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Friday, September 25, 2015

Children's Health Childhood brain tumors affect working memory of adult survivors ♦Delayed umbilical cord clamping may benefit some high-risk newborns

Babies time their smiles to make their moms smile in return Why do babies smile when they interact with their parents? Could their smiles have a purpose? A team of computer scientists, roboticists and developmental psychologists confirm what most parents already suspect: when babies smile, they do so with a purpose -- to make the person they interact with smile in return. To verify their findings, researchers programmed a toddler-like robot to behave like the babies they studied and had the robot interact with undergraduate students.
Adolescent brain may be especially sensitive to new memories, social stress, and drug use Adolescence, like infancy, has been said to include distinct sensitive periods during which brain plasticity is heightened; but in a review of the neuroscience literature saw little evidence for this claim. However, a small number of studies do support that memory formation, social stress, and drug use are processed differently in the adolescent brain compared to other periods of life.
Emergency department visit provides opportunity to reduce underage drinking Giving youth in the emergency department a short intervention during their visit decreased their alcohol consumption and problems related to drinking over the following year, the results of a five-year trial indicate.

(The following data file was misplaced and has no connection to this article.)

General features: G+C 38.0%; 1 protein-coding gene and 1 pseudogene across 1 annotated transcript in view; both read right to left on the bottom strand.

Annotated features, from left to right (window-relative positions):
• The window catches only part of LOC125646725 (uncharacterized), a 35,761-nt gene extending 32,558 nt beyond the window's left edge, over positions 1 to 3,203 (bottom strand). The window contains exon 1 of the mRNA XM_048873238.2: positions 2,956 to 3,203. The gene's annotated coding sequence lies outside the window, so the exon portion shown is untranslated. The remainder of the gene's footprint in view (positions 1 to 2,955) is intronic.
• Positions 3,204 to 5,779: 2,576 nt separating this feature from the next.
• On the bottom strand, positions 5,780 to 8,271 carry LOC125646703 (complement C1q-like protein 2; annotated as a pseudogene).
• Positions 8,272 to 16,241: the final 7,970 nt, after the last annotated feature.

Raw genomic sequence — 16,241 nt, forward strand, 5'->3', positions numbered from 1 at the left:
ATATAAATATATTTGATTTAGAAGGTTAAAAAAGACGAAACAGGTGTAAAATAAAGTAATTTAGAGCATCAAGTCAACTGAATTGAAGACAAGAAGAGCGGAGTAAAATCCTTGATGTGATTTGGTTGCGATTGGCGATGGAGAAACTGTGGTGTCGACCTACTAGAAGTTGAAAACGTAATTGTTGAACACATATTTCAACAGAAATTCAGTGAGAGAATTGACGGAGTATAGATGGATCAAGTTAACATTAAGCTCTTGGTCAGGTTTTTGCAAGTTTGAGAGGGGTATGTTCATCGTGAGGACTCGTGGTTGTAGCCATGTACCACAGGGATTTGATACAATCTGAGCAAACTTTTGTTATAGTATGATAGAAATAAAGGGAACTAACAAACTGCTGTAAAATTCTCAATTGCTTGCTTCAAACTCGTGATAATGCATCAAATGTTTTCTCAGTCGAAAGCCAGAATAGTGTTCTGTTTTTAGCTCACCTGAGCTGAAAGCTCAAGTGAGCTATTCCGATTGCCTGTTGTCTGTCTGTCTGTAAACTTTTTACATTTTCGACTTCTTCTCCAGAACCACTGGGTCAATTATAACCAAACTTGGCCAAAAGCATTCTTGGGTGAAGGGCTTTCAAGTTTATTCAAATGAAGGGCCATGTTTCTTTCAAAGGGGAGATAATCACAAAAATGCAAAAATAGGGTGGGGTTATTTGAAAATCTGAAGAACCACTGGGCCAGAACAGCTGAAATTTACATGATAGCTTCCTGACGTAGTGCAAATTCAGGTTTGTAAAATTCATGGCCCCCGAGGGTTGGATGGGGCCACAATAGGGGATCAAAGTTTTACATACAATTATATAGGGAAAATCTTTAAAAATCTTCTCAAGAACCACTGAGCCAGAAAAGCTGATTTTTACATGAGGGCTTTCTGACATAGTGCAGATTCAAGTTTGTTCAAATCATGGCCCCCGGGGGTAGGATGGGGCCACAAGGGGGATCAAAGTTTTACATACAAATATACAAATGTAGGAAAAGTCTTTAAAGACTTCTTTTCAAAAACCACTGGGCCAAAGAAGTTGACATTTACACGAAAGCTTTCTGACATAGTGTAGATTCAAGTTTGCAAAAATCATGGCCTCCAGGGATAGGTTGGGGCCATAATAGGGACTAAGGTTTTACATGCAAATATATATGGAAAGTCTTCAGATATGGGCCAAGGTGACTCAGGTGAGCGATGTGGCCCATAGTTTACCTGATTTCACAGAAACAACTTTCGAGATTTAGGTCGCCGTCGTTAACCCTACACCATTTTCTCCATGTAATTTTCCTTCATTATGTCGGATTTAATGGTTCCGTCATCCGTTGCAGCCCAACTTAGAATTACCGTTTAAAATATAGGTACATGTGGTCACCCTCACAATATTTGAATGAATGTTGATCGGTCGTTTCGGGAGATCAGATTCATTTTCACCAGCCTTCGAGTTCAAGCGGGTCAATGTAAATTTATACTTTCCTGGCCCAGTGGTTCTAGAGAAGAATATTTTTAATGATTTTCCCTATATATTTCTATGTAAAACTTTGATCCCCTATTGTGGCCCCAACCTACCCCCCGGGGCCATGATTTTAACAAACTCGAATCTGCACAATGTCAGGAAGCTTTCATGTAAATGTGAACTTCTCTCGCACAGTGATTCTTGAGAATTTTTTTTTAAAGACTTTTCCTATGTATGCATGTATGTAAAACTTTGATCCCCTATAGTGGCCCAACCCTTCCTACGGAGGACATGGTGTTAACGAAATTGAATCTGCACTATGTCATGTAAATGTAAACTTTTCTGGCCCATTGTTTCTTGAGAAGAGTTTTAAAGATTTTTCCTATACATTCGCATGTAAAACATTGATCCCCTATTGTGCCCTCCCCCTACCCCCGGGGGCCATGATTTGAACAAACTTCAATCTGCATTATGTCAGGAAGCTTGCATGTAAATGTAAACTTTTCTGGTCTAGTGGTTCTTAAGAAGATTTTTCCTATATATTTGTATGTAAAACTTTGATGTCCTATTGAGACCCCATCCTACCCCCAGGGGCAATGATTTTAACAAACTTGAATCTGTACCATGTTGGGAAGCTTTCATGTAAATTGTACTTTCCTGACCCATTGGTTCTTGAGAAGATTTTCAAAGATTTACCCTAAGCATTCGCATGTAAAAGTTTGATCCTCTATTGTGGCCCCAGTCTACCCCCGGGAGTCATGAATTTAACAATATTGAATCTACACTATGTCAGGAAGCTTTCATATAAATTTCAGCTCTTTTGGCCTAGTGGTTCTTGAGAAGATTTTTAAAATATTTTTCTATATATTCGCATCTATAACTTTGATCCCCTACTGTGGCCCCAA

Childhood brain tumors affect working memory of adult survivors, Adult survivors of childhood brain tumors have lower working memory performance compared to healthy adults, according to researchers. The report suggests that adult survivors of pediatric posterior fossa brain tumors performed significantly lower than controls on standardized clinical tests of working memory performance administered in the study.
Delayed umbilical cord clamping may benefit some high-risk newborns Preterm infants with delayed cord clamping had higher blood pressure readings in the first 24 hours of life and needed fewer red blood cell transfusions in their first 28 days than infants whose umbilical cords were immediately clamped.

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